antarctic ice shows us a glimpse of what may lie beyond the standard model

Particle physicists have been stuck confirming the same patterns of particle creation and decay. Now, they coud have a chance to study something brand new.

iceberg

You might think that scientists would be celebrating the discovery of the Higgs boson and wrapping a figurative bow around the Standard Model, the theory explaining the structure and behavior of the fundamental building blocks of matter. But science doesn’t advance simply by confirming what it already knows. It only moves forward when something new or mysterious shows up on the radar, which why is particle physicists have been frustrated by their inability to move beyond the Standard Model and worried about the future of their field.

At the heart of the problem are observations and questions they can’t quite explain using the theory, but without any observable exceptions to the particles’ behaviors, there’s no basis or framework that can accurately explain what they’re seeing in a proper context. What they really needed was to see some something totally unexpected and two years ago, they got a lucky break in that regard. A NASA project called ANITA, short for Antarctic Impulsive Transient Antenna, detected two events in which cosmic rays collided with its detectors not from space, but after traveling through the Earth.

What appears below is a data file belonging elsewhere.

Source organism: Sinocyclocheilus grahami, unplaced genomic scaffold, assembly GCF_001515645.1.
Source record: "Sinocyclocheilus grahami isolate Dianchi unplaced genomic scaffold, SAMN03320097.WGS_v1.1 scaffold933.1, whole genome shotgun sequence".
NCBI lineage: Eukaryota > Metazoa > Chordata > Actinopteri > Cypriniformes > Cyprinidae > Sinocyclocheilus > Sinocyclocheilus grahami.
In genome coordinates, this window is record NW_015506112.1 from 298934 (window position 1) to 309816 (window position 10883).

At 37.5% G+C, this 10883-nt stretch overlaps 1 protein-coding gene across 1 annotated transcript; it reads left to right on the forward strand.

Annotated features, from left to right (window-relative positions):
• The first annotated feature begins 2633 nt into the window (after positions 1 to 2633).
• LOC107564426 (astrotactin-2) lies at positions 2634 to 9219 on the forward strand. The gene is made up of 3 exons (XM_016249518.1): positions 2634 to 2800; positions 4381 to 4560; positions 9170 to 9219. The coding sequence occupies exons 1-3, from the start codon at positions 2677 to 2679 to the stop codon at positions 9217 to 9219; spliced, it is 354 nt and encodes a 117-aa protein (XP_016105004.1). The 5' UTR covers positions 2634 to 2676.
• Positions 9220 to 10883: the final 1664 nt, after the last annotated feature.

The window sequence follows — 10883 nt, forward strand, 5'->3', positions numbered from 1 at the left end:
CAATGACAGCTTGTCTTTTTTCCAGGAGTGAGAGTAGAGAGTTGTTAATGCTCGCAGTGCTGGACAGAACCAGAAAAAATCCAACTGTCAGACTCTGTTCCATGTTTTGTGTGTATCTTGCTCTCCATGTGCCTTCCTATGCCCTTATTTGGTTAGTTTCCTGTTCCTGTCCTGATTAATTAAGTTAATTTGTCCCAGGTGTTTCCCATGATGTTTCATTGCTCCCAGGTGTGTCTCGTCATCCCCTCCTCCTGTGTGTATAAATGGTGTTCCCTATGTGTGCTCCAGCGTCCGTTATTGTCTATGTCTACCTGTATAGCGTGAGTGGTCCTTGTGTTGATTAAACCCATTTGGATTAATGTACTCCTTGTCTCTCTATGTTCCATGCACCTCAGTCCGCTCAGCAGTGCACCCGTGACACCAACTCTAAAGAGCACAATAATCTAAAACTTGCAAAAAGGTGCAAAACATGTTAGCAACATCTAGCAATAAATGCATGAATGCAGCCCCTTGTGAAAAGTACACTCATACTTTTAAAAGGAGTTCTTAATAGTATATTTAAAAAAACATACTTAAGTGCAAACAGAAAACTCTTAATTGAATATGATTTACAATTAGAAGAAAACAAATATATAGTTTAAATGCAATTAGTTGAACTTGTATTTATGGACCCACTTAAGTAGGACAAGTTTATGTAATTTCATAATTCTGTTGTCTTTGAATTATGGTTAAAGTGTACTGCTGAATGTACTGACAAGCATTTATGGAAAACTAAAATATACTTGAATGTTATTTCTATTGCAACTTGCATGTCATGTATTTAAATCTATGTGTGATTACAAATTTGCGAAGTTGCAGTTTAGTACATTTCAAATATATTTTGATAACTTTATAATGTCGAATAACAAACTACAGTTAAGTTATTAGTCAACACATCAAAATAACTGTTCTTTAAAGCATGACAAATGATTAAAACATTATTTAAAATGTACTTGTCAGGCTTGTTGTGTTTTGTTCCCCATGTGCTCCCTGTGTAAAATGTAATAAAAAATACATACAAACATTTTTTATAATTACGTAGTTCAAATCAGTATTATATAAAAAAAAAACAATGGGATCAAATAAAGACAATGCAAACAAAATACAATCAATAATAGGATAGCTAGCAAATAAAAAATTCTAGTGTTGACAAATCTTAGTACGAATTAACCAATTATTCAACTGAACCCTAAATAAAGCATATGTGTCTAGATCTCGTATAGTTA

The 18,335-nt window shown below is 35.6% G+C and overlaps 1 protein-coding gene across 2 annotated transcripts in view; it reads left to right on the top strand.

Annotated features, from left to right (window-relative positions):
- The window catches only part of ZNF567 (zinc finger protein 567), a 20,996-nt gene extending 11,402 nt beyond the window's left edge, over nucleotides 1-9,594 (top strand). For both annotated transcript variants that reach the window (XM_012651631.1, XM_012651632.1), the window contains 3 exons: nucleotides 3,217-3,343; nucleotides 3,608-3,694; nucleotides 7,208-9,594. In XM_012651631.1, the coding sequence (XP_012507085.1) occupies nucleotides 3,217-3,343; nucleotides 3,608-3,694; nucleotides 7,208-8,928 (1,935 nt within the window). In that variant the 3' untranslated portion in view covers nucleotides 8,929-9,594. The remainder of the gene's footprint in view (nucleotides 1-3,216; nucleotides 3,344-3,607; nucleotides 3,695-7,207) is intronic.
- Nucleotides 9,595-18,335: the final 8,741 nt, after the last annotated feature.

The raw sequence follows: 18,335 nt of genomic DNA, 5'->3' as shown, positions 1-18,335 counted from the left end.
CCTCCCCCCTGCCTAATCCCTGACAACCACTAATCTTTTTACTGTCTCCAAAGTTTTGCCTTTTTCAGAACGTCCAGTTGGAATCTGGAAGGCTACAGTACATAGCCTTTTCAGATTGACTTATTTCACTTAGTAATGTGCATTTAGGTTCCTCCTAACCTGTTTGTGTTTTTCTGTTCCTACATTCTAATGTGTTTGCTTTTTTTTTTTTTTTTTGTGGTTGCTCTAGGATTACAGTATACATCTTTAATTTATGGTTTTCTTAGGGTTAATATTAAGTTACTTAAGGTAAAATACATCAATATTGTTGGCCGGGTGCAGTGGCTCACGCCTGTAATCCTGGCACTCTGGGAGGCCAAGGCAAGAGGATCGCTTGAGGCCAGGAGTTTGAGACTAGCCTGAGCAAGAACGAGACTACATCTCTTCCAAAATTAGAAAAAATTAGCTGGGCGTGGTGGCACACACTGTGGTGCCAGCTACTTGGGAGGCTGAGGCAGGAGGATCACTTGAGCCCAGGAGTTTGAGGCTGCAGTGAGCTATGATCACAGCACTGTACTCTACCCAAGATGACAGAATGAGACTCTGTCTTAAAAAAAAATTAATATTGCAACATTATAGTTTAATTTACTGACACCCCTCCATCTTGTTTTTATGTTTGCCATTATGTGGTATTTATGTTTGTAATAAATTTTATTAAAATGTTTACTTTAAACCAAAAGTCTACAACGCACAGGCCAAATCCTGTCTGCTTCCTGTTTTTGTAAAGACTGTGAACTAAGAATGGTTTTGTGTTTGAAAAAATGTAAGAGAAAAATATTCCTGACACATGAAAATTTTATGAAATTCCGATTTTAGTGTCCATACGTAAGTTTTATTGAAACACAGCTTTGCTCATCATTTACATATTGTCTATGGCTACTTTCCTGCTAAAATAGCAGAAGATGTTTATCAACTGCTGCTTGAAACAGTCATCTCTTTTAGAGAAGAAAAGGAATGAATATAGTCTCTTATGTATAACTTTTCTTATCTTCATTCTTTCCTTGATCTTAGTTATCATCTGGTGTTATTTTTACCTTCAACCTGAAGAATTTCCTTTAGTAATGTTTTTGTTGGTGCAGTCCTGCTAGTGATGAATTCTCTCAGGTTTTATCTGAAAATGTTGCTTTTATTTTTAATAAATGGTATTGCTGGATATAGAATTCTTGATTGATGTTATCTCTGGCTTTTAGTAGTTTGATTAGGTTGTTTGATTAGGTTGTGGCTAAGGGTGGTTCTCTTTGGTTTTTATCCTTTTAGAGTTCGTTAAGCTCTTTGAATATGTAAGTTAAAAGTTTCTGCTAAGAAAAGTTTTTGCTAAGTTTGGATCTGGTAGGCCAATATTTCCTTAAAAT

The exciting part is that cosmic rays really shouldn’t do that. At some point while traveling through thousands of miles of rock, water, diamonds, and everything else that makes up a planet, they should have collided with something and decayed. The fact that they managed to hit a cosmic ray detector essentially from the opposite direction scientists were expecting warrants further explanation and so far, to the delight of many, none of the explanations seem to fit the Standard Model’s predictions. Even more importantly, there’s evidence that IceCube, an experiment to detect neutrinos similar to ANITA, also recorded similar events.

Seeing these particles in more than one place means they’re unlikely to be an anomaly from a single device but are a genuine phenomenon that warrants further investigation. Currently, there’s no consensus on what they might be, but scientists are busy trying to collect more data, hoping that whatever these particles are, they do indeed fall outside the Standard Model and give particle physics a new direction, something beyond building a bigger collider, smashing particles even harder, and hoping something new wll fall out.

# science // cosmic rays / particle physics / standard model


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